5 Tips on Emailing a Music Professional
Yesterday I received 563 emails. I would assume more well known people in the industry get far more, but that’s still about 35 emails for each hour I’m awake. So basically, if you’re a band trying to get the attention of a music industry professional, you just need to know that what you write in that email is important in that you have very little time to grab their attention.
Here are five tips you may find helpful when emailing a music professional:
1. Don’t be overly friendly. It’s okay to write “Hey Dave” as opposed to “Dear Mr. Rose”, but don’t go as far as calling me “bro”. Emails from people I don’t know that start with “Hey bro” usually get deleted.
2. Don’t type in ALL CAPITAL LETTERS. If I need to explain why, you should probably read a blog on communication in the modern internet era. Just trust me on this one. Don’t type in ALL CAPS.
3. Know how emails work. CC vs BCC for example. Use CC when you are trying to have a conversation between multiple people and if everyone needs to receive responses. Use BCC when basic info is being relayed. If you’re emailing a link to your new video and have 300 industry people you’re sending it to, BCC them. CCing an industry professional along with 300 other people not only exposes their contact information to those other people, it usually prompts unwelcomed responses from people who “reply to all”.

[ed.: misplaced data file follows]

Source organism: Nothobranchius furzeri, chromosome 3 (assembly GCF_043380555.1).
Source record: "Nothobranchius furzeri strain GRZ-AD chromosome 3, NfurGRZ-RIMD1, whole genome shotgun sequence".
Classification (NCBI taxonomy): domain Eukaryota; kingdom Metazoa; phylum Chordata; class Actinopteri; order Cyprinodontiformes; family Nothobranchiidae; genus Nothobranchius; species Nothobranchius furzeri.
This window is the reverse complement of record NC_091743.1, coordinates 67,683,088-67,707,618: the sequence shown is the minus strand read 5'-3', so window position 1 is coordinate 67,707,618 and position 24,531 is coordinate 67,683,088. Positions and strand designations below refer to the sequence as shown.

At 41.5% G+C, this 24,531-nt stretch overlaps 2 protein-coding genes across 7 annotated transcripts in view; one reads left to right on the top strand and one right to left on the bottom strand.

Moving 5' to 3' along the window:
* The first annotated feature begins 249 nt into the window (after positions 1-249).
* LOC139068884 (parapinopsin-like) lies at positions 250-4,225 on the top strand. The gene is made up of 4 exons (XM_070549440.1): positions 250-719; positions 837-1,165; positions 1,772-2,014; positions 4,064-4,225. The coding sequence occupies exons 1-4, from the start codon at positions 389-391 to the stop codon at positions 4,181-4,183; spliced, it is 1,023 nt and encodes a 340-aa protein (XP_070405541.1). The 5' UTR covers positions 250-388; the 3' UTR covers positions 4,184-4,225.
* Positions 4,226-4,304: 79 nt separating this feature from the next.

4. Don’t attach an mp3! Just don’t. At 35 emails per hour coming in, they can clog up an inbox quickly. Instead, add a link to your website or a YouTube video. Only send an mp3 if the individual has specifically requested that you do so.
5. Don’t tell an industry professional that your band is the next Beatles. Let us be the judge of that. I know you’re confident in your music and that’s great. Confidence is nice. Statements like “We are going revolutionize the music industry like only Elvis and The Beatles have done!!!!”, well… that’s a bit much. Sell yourself, just don’t oversell yourself.
Bonus: 6. Spell-check. It’s the “ABC” button on your email program. It’s a handy tool for people like me who suck at spelling. If you’re too lazy to spell-check, or worse don’t know how to use it, it’s unlikely a professional will take anything you say seriously.